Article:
Also got to stop in at FAO Schwarz, the greatest toy store ever, and saw the big piano you could walk on that was used in “Big” back in the 1980s. Very, very cool, still.

But the highlight of the day was my long-awaited and desired trip to the Atkinson Theatre to see “Rock of Ages.”  If you’re not familiar with the Broadway show to which I refer, it’s just about the greatest thing ever if you’re a Generation X person who loved 80s music like I did. It’s a story about a guy and a girl who move to L.A. and the Sunset Strip to try to make it big, and, well, it’s just 2-plus hours of awesomeness. I was singing every song in my seat, and playing with the cool fake lighters they handed out when the ballads were on (just about everyone in the theatre was using it for the Poison classic “Every Rose Has Its Thorn.”

It wasn’t just the music that was terrific; the writing was really funny, the acting was superb, and the costumes, well, let’s just say if you lived through the 80s, you’ll know they got the outfits exactly right. Sequins, leggings, big hair, it was perfect.

So, a great day. Definitely recommend seeing “Rock of Ages” if you’re in NY.

Now if you’ll excuse me, I’ve got to go serenade the family with “The Search is Over.”

So bad, they’re good:The secret thrill of ugly Christmas sweaters

Because we Americans will find any excuse whatsoever to have a theme party, I present to you the newest rage that’s sweeping our land this holiday season:

Ugly Christmas sweater parties.

Seriously.  This is a thing now. Ugly Christmas sweaters, long the scourge of people who know people with really bad taste everywhere, are now a hit. People are wearing them to parties, and celebrating the true awfulness that is dashing reindeer on wool. I guess it’s fun to drink eggnog and look at people who’s shirts are even uglier than the one you have on. The drunker you get, maybe the better the sweater looks!

Personally, I don’t think some of these sweaters are SO bad, but wait, as I duck the mallet thrown at me from my wife after typing that sentence. Anyway, for a true taste of ugly sweaters, check out www.uglychristmassweater.com, and this great 5-minute piece by my hero Bill Geist (seriously, he has the best job in the world and I want it) on CBS Sunday Morning:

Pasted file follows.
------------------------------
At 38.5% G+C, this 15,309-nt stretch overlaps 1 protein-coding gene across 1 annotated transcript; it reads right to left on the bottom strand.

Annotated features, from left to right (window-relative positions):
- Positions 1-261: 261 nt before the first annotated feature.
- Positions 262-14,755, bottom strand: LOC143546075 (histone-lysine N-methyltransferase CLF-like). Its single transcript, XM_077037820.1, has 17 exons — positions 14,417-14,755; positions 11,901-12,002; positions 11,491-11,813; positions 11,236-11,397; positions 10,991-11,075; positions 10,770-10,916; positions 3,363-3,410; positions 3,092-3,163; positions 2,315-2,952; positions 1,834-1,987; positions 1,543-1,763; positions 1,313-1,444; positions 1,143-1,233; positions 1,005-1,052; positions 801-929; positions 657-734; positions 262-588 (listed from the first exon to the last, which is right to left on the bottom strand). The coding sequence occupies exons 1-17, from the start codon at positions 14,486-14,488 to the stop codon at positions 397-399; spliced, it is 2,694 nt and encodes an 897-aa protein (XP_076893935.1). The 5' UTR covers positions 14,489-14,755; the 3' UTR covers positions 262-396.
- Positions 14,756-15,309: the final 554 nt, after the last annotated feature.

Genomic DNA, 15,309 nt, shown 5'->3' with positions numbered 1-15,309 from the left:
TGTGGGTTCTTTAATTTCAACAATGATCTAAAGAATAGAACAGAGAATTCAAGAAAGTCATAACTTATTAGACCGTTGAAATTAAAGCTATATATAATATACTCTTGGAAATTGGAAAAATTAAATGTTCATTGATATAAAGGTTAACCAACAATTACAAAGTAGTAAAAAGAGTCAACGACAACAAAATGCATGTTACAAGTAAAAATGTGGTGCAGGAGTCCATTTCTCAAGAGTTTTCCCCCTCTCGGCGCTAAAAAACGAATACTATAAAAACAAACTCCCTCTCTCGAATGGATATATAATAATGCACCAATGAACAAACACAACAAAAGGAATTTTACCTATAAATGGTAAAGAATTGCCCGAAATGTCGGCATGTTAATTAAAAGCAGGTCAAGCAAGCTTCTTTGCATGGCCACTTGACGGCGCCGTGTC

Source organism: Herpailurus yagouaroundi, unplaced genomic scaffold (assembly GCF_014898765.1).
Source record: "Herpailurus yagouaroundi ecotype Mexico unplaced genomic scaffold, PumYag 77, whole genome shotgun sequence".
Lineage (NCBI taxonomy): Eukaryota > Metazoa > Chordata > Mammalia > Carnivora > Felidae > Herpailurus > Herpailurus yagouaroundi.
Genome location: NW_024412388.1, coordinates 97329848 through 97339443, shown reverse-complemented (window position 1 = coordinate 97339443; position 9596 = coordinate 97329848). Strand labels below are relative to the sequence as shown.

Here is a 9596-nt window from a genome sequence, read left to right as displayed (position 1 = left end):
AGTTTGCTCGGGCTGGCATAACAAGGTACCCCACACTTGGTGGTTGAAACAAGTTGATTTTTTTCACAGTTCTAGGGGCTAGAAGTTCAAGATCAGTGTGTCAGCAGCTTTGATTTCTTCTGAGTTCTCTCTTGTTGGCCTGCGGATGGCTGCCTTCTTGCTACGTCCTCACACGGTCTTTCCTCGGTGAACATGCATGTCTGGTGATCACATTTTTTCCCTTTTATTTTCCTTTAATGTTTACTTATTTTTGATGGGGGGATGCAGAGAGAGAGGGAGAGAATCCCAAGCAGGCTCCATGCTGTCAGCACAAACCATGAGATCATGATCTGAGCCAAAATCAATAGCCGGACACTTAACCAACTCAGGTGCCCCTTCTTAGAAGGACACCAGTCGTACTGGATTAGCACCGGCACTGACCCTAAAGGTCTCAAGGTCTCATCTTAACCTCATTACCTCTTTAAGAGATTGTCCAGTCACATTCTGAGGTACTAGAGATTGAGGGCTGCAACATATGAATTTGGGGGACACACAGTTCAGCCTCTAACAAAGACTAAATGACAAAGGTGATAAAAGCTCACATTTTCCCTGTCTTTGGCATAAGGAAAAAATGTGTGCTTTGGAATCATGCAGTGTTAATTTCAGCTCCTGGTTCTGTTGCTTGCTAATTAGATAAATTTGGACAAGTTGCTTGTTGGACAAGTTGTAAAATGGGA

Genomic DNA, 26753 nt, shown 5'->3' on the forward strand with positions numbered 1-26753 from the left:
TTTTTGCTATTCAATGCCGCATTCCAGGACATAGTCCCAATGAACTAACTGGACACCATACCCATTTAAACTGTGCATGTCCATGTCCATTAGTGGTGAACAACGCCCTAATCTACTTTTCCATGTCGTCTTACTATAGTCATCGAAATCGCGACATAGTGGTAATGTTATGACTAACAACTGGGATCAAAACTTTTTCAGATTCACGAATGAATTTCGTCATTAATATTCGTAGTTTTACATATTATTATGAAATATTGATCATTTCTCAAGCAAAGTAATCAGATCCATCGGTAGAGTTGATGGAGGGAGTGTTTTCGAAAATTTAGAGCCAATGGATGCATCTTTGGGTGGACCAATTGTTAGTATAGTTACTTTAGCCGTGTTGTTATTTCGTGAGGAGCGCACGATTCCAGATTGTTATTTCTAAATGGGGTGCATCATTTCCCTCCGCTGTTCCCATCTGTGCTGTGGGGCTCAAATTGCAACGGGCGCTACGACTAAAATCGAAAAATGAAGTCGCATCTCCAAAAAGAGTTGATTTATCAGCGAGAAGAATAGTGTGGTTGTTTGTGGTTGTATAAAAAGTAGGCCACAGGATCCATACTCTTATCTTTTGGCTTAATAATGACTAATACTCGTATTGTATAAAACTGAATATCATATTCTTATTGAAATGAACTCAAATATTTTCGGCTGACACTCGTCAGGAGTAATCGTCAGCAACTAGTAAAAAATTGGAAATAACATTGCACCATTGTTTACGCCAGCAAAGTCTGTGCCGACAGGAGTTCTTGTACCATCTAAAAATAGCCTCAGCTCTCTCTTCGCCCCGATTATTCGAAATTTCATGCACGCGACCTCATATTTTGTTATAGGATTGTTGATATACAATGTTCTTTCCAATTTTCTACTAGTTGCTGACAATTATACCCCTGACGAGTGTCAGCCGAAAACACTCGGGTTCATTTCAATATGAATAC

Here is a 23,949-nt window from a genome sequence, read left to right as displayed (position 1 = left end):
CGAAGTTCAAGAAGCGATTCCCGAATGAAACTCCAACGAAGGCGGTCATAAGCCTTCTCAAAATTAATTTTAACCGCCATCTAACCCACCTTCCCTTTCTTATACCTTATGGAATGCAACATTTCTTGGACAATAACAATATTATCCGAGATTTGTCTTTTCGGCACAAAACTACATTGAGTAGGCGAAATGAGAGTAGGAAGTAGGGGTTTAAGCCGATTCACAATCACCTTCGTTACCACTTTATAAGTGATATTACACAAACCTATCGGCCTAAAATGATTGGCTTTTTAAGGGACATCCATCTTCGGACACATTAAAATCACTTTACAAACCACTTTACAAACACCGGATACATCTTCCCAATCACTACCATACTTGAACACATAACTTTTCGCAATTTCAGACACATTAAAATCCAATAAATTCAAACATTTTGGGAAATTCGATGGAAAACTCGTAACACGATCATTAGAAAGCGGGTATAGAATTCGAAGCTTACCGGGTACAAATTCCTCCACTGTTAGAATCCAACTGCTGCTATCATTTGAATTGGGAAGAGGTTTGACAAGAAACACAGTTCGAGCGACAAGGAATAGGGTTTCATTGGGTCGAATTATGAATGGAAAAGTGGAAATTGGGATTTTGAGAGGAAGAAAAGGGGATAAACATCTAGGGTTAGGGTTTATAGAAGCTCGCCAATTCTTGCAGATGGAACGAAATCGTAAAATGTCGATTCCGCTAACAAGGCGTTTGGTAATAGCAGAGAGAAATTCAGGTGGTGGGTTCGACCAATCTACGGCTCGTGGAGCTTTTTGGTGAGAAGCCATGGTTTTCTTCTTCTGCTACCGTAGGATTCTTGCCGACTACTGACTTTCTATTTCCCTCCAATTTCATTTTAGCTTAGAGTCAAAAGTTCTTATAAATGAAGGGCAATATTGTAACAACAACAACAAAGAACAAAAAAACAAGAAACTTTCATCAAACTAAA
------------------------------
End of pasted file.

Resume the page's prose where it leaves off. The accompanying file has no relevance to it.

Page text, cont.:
Home sweet (snowy) home, ruminations from the airport, and Mayor Rudy quits before he starts

Snow, I’ve missed you.

Maybe it’s all the time I spent in upstate New York. Maybe it’s the fact that it never, ever gets cold enough to even flake in The Sunshine State.

But when my wife and I flew home from Florida Monday afternoon and I saw the beautiful white stuff on the ground on Long Island, I was one happy fella.

I haven’t seen snow in like a year, and seeing it once in a while stirs up all kinds of great memories. Sledding in Sunshine Acres Park near my house. Throwing snowballs at my friends. Driving eight hours in a blizzard from Delaware to New York one memorable February night (one of the stupidest things I’ve ever done in my life, if you’re keeping score at home. THe trip normally takes 3 hours, but it was horrendous on the N.J. Turnpike).

I know if you live in a part of the country that was demolished by the storm last weekend, you think I’m crazy and want me to shut up. But in Florida, when it’s pretty much one season all year round, you miss out on things like winter blizzards.

So, I was a happy guy as I sloshed through the airport parking lot. I’m sure in a few days here I”ll be cursing the ice and freezing my tush off, but for right now, it’s all a white wonderland to me.

*** I love airports. They fascinate me. I’ve always been a fan of flying, even when it becomes pretty routine as you get older. Couple things struck me as I made my annual December voyage up the coast:

–I don’t know if it’s a post 9/11 thing or what, but Southwest pilots don’t tell nearly the amount of jokes they used to.

— Explain this to me about the airport: Why do they lie to us about the boarding process on their monitors? Our flight screen kept flashing “boarding”  at us for 10 minutes before a soul had gotten on the plane. Are they trying to trick us or something, make us think we’re going to get on soon?

— And what, exactly, is the proper response to the person  in front of you on the plane who reclines their seat all the way back, for the whole damn flight? Are you allowed to say “Excuse me, I now have about four inches of legroom, and if I want to reach under the seat I risk permanently injuring my neck by contorting myself as if I were a carnival performer?” Or do you just suck it up? I’m always too nice to say anything, but man, this woman today was oblivious.